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It Was The Best Of Days, It Was The Worst Of Days

On this day in 1999 I moved in with the wonderful woman who has been my wife for more than 20 years.

On this day in 2004 my marvelous mom died.

For me, this day—January 9th—is a most apt metaphor for my life. I fervently wish that, just once, I could enjoy a relatively long and uninterrupted stretch of good fortune. It seems to me that such a span does occur for others.



How to segue to something else, to anything else…

Trying to transition I will quote Thomas Jefferson via The Muscleheaded Blog:

“I like the dreams of the future better than the history of the past.”

Once again, I hope the promise of the future is better than history.


On this day in 1926 the first Pontiac was shown at the New York Auto Show. From (unfortunately, not a secure website) is a picture of the ad for the first Poncho:


1926 Pontiac 'Chief of the Sixes' advertisement


The creation of Pontiac by General Motors as the companion make for Oakland came from GM President Alfred Sloan’s desire to create “A car for every purse and purpose.” In other words, Sloan felt that segments of the automobile market existed for which GM didn’t have a product.

LaSalle, Cadillac’s companion make, is remembered today for its styling and for being Harley Earl’s first contribution to GM design. The LaSalle was produced from 1927 to 1940. Pontiac became so successful that its parent make, Oakland, was discontinued after the 1931 model year.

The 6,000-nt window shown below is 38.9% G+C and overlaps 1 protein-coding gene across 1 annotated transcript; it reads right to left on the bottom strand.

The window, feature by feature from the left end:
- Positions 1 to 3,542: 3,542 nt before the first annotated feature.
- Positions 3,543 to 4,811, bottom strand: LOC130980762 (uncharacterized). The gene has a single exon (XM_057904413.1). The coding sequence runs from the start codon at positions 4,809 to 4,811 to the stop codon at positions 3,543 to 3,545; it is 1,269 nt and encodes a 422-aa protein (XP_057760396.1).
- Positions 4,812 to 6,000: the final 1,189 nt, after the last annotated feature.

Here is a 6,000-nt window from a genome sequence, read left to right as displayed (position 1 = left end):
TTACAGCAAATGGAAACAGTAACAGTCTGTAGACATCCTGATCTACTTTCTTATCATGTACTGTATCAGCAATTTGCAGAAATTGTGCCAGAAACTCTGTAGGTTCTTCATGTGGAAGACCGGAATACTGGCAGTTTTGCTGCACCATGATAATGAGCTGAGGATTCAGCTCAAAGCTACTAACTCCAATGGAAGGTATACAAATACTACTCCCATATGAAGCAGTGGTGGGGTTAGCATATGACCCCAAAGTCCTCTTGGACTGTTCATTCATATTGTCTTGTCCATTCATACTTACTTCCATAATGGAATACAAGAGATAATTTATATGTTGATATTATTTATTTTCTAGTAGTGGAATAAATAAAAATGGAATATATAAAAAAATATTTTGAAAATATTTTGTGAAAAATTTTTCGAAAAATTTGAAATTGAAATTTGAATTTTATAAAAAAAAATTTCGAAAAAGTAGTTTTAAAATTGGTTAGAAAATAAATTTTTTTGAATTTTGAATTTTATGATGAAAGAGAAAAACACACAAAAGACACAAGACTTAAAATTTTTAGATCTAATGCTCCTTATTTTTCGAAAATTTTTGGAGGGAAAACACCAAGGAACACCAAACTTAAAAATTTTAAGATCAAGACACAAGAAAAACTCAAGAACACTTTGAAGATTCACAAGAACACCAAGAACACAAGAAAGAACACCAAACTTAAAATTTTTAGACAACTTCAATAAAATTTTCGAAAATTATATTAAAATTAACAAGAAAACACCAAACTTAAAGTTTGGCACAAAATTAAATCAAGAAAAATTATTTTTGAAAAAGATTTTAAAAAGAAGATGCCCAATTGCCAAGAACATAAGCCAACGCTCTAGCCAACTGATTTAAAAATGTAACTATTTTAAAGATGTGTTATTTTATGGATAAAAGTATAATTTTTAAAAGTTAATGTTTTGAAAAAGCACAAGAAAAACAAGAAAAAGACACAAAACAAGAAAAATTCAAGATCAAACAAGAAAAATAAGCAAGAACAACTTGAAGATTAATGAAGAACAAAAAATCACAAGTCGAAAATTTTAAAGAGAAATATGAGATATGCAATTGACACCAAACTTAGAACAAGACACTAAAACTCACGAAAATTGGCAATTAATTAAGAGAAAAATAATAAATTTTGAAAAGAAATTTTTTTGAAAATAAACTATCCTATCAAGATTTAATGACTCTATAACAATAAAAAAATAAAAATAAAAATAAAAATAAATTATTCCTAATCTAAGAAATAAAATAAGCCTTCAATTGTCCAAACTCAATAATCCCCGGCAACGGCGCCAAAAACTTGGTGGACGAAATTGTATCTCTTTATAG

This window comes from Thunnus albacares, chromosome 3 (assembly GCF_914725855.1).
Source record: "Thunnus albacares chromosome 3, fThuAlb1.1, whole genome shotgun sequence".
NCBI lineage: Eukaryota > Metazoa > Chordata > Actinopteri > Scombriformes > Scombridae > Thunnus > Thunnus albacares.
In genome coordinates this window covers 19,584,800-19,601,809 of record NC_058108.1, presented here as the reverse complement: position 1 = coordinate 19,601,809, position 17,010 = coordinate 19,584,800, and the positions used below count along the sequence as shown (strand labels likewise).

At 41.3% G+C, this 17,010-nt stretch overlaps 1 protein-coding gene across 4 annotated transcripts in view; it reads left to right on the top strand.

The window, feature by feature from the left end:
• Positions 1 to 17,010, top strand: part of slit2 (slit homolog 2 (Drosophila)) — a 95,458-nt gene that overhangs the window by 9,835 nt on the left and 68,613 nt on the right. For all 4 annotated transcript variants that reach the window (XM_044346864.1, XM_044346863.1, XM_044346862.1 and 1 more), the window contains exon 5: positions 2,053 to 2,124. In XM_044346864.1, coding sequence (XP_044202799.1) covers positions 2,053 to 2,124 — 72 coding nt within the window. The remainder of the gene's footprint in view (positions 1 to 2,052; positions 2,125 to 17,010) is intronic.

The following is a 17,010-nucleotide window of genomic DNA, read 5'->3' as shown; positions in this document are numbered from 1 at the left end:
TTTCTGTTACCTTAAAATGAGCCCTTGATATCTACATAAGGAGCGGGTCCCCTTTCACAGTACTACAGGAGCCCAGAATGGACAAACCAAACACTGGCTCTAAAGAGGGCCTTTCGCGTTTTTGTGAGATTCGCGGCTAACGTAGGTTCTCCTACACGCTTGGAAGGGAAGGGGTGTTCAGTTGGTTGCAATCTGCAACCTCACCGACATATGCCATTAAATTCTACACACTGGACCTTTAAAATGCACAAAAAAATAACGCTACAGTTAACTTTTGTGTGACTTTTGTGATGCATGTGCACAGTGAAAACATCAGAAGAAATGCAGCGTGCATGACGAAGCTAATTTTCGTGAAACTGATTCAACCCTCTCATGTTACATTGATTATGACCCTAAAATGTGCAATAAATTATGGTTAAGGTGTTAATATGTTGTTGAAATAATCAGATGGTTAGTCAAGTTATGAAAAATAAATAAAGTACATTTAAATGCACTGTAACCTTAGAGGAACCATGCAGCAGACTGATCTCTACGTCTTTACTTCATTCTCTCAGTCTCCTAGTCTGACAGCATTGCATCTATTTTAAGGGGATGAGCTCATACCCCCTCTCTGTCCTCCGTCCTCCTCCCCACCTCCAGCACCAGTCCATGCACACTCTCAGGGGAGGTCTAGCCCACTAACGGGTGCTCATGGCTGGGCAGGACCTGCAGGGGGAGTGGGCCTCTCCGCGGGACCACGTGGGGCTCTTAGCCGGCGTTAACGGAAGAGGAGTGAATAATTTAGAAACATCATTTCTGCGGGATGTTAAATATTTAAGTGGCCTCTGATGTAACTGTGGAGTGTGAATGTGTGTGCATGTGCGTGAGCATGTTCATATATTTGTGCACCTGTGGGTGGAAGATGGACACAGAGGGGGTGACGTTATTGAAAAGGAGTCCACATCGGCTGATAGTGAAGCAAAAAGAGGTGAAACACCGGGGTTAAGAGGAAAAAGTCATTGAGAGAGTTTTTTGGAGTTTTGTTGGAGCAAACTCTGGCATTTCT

The companions for Buick and Oldsmobile—the Marquette and Viking, respectively—were victims of the Great Depression. The Marquette, despite decent sales under the circumstances, was produced only for one year, model year 1930. (About 35,000 Marquettes were made.) Buick management, the GM divisions had much more autonomy in those days, felt that given the economic conditions of the day, the expense of Marquette production was not prudent. The Viking, the only companion make priced higher than its parent, limped along for three model years (1929-1931) with total sales of just 7,224 units.

Pontiac, of course, survived until the GM bankruptcy/reorganization of 2009-2010. I have written before about my affection for Pontiac and its significance in my life. It seemed only fitting to note its beginning on this day and its history fits my personal theme of the day, as well.






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P.S. A picture of a recent acquisition, appropriate for today’s post.


Stan Cat Pontiac


The Exigencies Of Life

Exigency; n. an urgent need or demand

Two cousins of mine passed away in the last week. Both were in their 80s and I hadn’t seen one of them in decades although I spoke to her in 2018. Nevertheless, both were important parts of the tapestry of my family, which is spread all over the world.

We all have to deal with the cycle of life as frightening as that can be.


Exigencies can be exogenous or endogenous; they can be universal or singular. For me, writing this blog has become a “must” event, an urgent need. That, no doubt, sounds trivial compared to the “real” world, but this blog gives me an outlet to be creative, to use my brain. On Saturday, Disaffected Musings will be two years old. By then I will have written about 660 posts, some of which have exceeded 1,000 words in length. I complain about the “lack” of views/visitors, but in the end my need for this blog is infinitely greater than that of its readers.